Memorial Menders is dedicated to the restoration and preservation of the cemeteries and burial grounds of Putnam County, Indiana.

We became interested in the cemeteries of Putnam County while performing genealogical research on our individual families. Birth and death records began to be maintained in Putnam County in the early 1880’s, and those records were not always complete. For instance, many infants that were born and died at home were not recorded in the birth or death records. And unless there was an attending physician, births were not usually recorded in those early years. Thus, the best record, and usually the only record, of individuals that died prior to the early 1900’s comes from tombstone inscriptions.

But we became frustrated since many of the older pioneer cemeteries have fallen into a state of disrepair. Many of these older burying grounds were on the family farm at the time. But over time, the families have died out or moved on and the property is now owned by individuals who have no direct connections to those interred in these old pioneer cemeteries. Over time, the tombstones have toppled over, have been broken and have otherwise deteriorated to the point the inscriptions are difficult to read.

We became interested in restoring these cemeteries so we could perform accurate genealogical research. But over time, we realized we could perform a service to our heritage and our community by properly restoring these old burial grounds. We saw that no one else seemed to be interested in performing this service and became to feel that if we didn’t try to restore and maintain these pioneer cemeteries that nobody would. And many are to the point of disrepair that they will soon be lost to the ages and no record of these brave and hearty pioneers would remain. We too often take for granted the sacrifices and heartache these original settlers and their early descendants endured. We feel it is honorable to try to preserve their memory as best as we can.

But we wanted to do the right thing. We have seen too much damage to these old tombstones by well-meaning, but misinformed individuals. The worst offense, by far, that we saw was the placing of the old marble tombstones into new concrete. This is about the worse thing that can be done. Since the concrete is much harder than the marble, the tombstones themselves will always break just above the concrete. Even worse, we have seen many broken tombstones set into new concrete in such a way that part of the inscription is gone forever. This is not the way to honor our pioneers.

To ensure we would perform the restoration process properly, we attended workshops put on by the Indiana Historical Society and shared best practices with other restorationists and preservationists. We have now restored about 20 pioneer cemeteries in Putnam County and the surrounding area. We have focused our efforts in properly cleaning, repairing and resetting the grave markers as close as possible to their original condition.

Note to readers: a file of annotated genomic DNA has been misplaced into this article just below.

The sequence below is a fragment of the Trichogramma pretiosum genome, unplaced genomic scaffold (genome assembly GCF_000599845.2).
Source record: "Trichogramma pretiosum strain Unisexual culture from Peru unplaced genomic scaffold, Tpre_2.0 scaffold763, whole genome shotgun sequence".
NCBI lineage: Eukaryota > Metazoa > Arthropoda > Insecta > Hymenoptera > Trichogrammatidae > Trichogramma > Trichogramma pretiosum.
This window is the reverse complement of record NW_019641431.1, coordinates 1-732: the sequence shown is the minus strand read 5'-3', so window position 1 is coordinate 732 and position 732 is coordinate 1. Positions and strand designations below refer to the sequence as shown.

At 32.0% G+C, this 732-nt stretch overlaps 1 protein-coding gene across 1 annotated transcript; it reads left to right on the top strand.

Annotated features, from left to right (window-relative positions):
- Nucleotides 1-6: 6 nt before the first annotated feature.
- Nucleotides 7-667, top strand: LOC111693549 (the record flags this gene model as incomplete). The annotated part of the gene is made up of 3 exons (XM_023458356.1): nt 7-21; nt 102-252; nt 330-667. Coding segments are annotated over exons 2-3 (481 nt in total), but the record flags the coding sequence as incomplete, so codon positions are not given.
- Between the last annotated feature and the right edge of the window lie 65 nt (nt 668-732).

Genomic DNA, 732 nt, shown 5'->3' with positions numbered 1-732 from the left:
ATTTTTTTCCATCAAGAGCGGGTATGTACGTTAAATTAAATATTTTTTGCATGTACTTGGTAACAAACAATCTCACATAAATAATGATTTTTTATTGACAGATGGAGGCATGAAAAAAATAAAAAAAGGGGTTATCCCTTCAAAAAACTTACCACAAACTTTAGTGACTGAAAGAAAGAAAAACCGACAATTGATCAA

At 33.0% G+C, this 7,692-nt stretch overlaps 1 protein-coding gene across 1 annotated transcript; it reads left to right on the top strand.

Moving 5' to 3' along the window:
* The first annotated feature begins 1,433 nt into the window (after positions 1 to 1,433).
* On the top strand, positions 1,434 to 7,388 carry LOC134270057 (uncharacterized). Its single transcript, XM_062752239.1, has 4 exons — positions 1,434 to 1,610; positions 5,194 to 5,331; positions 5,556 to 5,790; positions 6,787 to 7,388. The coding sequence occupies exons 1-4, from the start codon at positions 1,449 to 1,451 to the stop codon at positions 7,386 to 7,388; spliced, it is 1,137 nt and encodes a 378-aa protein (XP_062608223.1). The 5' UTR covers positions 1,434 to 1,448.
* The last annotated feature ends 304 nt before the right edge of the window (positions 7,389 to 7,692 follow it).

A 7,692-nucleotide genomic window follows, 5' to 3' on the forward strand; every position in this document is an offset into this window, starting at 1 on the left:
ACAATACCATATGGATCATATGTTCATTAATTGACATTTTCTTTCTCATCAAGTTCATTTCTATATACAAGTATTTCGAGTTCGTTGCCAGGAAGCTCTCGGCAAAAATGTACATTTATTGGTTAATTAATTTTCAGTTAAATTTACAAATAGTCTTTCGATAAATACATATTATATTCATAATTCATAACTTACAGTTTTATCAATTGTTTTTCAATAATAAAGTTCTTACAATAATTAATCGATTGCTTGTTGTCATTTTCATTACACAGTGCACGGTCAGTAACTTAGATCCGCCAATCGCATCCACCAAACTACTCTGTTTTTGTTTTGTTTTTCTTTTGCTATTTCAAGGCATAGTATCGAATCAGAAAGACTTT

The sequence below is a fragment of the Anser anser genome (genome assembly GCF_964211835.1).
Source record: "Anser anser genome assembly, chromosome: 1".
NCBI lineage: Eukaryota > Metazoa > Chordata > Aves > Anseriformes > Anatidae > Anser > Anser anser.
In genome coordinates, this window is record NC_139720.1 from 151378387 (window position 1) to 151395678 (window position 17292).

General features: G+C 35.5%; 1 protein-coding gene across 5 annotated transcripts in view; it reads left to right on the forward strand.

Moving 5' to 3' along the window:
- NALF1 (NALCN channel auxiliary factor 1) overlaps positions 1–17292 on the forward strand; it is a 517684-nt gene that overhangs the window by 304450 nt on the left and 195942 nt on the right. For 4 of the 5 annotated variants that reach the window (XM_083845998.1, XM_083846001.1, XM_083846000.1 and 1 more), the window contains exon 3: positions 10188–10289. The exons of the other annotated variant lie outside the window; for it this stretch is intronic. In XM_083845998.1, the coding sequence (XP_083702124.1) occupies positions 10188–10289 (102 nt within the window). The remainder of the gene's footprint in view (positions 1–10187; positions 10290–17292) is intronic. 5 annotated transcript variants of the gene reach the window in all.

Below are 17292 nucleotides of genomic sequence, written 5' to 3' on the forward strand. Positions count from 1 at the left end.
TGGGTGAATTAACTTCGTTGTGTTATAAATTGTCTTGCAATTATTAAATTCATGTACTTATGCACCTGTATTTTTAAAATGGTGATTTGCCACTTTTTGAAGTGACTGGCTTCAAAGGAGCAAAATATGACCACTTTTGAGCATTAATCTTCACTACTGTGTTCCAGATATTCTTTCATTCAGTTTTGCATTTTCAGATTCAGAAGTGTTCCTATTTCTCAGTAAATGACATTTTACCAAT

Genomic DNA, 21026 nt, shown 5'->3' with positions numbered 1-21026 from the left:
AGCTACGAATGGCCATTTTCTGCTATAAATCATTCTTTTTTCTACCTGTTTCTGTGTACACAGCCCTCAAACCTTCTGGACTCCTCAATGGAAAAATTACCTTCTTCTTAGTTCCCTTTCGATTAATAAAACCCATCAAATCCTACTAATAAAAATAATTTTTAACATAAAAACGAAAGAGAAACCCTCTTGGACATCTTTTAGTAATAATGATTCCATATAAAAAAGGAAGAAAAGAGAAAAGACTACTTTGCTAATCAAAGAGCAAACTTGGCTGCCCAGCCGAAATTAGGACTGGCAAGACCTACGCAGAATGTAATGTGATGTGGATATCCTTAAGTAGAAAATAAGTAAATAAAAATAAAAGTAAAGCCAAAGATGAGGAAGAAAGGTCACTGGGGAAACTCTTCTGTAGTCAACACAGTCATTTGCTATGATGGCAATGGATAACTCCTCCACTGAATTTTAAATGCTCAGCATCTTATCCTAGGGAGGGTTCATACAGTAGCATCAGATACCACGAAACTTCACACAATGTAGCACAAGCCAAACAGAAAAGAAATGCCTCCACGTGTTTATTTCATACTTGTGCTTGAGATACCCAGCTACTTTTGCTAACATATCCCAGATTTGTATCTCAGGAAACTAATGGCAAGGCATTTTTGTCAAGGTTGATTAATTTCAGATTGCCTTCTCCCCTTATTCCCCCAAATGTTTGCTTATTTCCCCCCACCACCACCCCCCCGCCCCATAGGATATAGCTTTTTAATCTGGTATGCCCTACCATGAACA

We also work very hard at preserving the record of these memorial markers. To the extent possible, we have read the tombstone inscriptions and mapped the cemeteries. This will enable those in future generations to locate the tombstones of their ancestors. We also take digital photos of the individual tombstones and of the cemetery itself. This is done for several reasons. The main reason of course is to have a preserved historical record of the tombstones and their inscriptions. In addition, we can provide the photos to descendants that live far away or are otherwise unable to physically visit the cemetery. And if the tombstone is vandalized we will have a record of what it looked like to assist in the prosecution of responsible parties and to properly restore the cemetery.

To date, we have read and mapped about 125 Putnam County cemeteries. Since our research started in the northern part of the county, most of our efforts are concentrated in this area. But we have read and mapped a number of cemeteries in other parts of the county as well. We have also taken well over 10,000 digital photos of individual tombstones.

In order to preserve the heritage of our pioneers, we also perform extensive research of the interred, particularly for those buried in the older pioneer cemeteries. We do this for several reasons. The main reason is to preserve the history of these individuals. For most of these individuals, there is literally no other physical record of their heritage. Another reason we perform this research is to assist in reading the inscriptions on the tombstones. For instance, it is often difficult to determine if an inscription is dated 1886 or 1866. By research the individual and their families through existing records, we can often determine with accuracy the actual date of the inscription. Census records began naming individuals in 1850 and marriage records are often a big help in research

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